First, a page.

Finding Friends


Dear Teenage RuthAnne,


I know you're generally a happy kid--after all, I used to be you. You like your classes and extracurricular activities, you get along with your parents and siblings. You're intrigued and intimidated by the idea of college, but you are usually good at rising to a challenge.


There is one thing that bothers you, though, even though you don't talk about it. 


You worry that you don't have the kind of friends that everyone else has. 


RuthAnne as a teenager

Don't get me wrong, I know that you like your friends--they're good kids. But you don't have a best friend, you haven't since you were 12 and your best friend moved to the United Kingdom. You have kids to hang out with at lunch, but you don't usually have plans on the weekends.


And you worry that there is something wrong with you, that you don't have anyone to call with your secrets, no one single person who gets you as well as you get yourself. You have friends, but they all seem to have better friends than you. You don't want to seem jealous, because that wouldn't be cool, but also because you don't want to reveal that suspicion, that concern that there might be something wrong with you. That you aren't as connected as everyone else seems to be.  


Here's the thing, though, kid. Sometimes we make our lifelong best friends in kindergarten. Sometimes we make them in junior high. Sometimes we make them later. 


Yours are still out there, Teenage RuthAnne. And it's actually not that weird at all. Lots and lots of kids are just like you.


You're going to meet some of your all-time best friends at 18, 19, 22, 27, 30. You're 35 now, and who knows how many new good friends you're going to make down the road. 


And here's another secret: That dream you have of being a published writer? That one is going to come true. And your first published book is going to be about four girls and their deep, complicated, affirming friendship. The sort of friendship you wish you had ... and the sort of friendship you're going to have, sooner than you think.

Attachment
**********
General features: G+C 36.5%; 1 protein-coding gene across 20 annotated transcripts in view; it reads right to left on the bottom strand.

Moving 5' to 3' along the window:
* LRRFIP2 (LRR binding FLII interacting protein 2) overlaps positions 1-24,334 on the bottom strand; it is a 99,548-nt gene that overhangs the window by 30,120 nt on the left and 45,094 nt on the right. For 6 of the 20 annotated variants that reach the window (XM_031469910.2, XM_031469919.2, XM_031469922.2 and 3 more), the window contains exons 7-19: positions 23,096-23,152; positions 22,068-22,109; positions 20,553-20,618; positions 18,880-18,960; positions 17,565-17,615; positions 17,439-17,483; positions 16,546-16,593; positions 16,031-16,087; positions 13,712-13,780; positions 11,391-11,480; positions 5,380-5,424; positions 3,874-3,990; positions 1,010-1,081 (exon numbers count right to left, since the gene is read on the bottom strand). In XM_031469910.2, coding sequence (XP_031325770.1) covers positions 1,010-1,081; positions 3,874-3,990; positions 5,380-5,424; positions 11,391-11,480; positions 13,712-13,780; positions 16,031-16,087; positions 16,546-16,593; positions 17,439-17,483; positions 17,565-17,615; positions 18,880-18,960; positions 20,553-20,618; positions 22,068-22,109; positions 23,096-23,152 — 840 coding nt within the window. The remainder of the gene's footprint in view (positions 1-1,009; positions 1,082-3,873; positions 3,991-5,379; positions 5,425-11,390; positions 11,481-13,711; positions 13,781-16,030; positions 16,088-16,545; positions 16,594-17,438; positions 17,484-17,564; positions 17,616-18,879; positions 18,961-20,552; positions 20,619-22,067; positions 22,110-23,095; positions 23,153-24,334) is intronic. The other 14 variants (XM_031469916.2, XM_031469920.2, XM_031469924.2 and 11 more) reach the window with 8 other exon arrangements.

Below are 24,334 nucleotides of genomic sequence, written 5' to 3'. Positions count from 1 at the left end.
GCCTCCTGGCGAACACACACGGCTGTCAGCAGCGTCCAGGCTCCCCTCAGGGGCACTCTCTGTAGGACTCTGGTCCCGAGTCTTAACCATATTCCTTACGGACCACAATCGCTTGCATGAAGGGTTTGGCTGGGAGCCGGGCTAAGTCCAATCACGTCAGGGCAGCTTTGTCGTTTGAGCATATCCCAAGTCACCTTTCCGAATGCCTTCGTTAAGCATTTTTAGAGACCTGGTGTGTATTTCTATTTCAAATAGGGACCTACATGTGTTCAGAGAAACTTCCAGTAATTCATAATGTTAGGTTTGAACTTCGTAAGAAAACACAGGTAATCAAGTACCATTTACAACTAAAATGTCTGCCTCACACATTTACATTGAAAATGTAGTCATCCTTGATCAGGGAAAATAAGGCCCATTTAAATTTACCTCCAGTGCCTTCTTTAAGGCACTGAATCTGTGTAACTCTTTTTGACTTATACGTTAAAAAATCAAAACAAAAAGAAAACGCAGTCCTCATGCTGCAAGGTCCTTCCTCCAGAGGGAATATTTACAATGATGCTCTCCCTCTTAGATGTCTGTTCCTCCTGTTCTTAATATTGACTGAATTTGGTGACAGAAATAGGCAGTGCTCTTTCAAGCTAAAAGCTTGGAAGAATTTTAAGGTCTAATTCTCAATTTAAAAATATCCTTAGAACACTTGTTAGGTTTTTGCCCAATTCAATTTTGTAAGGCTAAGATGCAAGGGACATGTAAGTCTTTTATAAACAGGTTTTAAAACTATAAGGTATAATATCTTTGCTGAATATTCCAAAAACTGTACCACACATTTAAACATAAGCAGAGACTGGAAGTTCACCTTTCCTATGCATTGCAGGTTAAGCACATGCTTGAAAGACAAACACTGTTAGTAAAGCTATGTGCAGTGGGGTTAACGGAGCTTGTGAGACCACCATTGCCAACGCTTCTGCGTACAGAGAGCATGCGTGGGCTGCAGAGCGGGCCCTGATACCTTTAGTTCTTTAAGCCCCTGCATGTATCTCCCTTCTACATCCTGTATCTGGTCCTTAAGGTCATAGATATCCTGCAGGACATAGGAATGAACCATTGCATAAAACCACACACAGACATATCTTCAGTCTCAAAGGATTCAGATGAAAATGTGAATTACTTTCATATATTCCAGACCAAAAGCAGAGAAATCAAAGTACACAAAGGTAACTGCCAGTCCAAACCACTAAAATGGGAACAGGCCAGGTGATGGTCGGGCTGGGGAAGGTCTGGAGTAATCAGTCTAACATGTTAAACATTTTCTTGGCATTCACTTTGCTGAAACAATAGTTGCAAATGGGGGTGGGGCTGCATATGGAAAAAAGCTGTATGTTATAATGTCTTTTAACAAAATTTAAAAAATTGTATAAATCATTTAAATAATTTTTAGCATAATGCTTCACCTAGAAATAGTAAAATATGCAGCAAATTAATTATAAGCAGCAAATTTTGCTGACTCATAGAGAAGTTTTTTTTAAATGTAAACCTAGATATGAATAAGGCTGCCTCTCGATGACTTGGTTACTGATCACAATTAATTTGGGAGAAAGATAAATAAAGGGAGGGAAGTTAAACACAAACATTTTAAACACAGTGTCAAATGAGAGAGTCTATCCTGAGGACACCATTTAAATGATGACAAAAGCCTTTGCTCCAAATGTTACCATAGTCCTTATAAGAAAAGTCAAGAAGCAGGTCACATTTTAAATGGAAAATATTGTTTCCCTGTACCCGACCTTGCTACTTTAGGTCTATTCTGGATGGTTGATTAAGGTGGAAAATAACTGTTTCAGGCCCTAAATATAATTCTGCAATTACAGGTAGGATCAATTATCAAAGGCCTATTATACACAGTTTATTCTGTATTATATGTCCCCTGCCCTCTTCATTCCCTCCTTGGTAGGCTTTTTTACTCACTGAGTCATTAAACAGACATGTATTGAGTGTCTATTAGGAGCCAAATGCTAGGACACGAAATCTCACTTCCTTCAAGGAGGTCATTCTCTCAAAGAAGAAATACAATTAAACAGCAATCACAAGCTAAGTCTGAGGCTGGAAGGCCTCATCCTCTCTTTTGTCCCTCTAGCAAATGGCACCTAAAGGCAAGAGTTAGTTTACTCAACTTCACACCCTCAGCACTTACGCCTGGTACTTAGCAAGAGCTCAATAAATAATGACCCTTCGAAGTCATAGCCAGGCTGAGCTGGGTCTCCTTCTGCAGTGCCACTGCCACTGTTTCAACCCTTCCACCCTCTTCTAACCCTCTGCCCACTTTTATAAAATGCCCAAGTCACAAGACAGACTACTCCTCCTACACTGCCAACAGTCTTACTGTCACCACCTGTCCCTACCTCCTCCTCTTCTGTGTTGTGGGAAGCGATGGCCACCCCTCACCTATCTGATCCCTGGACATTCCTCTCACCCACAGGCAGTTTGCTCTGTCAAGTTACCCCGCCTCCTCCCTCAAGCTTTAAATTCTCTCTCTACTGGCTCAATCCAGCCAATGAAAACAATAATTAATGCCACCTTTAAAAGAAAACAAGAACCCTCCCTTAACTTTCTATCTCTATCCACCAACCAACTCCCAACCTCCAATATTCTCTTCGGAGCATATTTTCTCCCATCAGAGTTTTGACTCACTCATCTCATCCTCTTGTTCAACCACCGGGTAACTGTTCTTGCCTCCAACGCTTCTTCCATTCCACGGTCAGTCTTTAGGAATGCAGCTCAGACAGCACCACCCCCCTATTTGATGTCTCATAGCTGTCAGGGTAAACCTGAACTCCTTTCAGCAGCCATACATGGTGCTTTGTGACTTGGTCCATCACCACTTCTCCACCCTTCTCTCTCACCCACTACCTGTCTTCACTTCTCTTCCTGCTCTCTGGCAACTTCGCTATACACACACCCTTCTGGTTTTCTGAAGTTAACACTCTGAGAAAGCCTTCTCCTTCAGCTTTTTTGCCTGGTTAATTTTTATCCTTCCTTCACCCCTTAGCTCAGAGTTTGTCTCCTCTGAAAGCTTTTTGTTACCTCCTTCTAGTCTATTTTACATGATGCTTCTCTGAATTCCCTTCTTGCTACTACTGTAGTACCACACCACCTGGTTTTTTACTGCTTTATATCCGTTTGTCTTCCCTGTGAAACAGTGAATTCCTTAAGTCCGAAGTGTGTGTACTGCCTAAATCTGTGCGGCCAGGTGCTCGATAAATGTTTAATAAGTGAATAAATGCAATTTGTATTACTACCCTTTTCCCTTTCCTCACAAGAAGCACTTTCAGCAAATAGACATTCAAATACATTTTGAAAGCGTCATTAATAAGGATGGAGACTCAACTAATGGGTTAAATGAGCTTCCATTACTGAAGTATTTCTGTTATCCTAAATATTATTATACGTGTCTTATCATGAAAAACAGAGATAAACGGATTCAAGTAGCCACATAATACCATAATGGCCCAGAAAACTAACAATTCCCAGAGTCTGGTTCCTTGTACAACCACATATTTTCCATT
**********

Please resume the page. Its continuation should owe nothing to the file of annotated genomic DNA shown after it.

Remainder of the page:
So just keep doing what you're doing. You're going to have a great life, filled with great people. 


I'd tell you more, but I don't want to spoil the rest.

Love,

Grownup RuthAnne


The letter above is part of an ongoing weekly series featuring letters from authors to their teen selves. If you're a published author who'd like to participate in this series, we'd love to have you. Just click here and let us know you're interested.



About The Author: RuthAnne Snow was born and raised in Kaysville, Utah. She was a sorority girl in college and social activities director in law school―which was a lot like being back in the sorority. She loves traveling, watching horror movies, and baking. She lives in Salt Lake City with her husband and dogs. RuthAnne is represented by Maria Vicente of P.S. Literary and WHEN THE TRUTH UNRAVELS is her first novel.

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